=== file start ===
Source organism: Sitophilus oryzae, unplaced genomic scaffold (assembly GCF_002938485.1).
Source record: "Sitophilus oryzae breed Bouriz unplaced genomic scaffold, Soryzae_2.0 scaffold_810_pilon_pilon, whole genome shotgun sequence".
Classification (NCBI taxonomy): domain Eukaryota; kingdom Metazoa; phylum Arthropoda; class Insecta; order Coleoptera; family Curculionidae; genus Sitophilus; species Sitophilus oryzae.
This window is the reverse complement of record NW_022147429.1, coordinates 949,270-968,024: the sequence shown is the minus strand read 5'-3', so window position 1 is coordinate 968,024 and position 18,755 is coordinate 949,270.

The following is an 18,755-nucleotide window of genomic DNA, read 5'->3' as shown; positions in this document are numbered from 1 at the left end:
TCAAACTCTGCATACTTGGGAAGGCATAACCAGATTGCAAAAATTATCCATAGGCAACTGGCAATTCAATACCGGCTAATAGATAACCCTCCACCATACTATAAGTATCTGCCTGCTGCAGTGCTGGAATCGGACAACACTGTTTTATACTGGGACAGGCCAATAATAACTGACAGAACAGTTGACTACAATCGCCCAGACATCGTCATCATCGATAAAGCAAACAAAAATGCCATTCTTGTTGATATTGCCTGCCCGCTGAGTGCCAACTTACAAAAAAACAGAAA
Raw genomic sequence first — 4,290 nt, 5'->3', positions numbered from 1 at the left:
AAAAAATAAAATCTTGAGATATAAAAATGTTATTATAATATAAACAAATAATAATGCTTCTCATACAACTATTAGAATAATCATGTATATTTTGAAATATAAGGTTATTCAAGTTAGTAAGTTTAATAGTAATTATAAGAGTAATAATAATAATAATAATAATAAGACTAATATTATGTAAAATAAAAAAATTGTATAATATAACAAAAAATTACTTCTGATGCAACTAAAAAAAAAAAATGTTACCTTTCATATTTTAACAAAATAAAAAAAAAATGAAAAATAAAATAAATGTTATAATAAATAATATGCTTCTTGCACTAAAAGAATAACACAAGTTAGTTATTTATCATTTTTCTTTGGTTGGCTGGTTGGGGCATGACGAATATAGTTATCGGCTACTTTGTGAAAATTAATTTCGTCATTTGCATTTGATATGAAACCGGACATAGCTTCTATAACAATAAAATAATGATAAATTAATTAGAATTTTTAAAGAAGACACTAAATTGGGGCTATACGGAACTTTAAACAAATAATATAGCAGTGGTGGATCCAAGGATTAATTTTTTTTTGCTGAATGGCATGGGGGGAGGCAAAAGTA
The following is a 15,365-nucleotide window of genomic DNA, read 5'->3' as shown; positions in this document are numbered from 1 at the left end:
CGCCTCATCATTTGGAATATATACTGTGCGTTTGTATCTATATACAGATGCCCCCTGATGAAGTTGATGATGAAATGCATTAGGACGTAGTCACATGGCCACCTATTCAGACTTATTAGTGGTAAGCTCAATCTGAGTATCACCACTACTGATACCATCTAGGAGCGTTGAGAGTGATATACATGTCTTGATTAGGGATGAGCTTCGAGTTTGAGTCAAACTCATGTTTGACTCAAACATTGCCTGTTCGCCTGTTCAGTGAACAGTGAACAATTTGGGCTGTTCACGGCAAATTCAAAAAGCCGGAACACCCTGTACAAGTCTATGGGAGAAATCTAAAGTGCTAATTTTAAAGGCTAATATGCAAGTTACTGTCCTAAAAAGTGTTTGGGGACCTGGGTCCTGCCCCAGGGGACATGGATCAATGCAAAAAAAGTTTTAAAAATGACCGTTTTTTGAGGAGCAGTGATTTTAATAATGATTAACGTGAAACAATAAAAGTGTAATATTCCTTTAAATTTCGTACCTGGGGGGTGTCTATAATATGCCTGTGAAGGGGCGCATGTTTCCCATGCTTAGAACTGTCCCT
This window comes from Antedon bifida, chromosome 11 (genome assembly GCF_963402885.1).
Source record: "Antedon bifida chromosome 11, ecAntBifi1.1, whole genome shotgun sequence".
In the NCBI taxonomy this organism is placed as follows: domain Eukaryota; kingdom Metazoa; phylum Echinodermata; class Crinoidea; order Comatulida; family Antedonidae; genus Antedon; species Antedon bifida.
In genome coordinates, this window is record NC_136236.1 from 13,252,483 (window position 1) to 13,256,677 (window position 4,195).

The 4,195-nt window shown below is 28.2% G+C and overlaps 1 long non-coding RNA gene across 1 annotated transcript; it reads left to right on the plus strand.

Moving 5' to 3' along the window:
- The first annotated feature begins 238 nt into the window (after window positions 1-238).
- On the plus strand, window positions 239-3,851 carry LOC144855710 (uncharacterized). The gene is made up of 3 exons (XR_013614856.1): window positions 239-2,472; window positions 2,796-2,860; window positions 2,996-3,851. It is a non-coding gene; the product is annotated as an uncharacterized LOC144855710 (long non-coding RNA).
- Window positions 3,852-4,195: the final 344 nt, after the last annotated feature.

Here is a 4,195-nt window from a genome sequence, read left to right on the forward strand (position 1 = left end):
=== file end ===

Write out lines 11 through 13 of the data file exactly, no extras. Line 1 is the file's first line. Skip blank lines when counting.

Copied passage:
This window comes from Antedon bifida, chromosome 11 (genome assembly GCF_963402885.1).
Source record: "Antedon bifida chromosome 11, ecAntBifi1.1, whole genome shotgun sequence".
In the NCBI taxonomy this organism is placed as follows: domain Eukaryota; kingdom Metazoa; phylum Echinodermata; class Crinoidea; order Comatulida; family Antedonidae; genus Antedon; species Antedon bifida.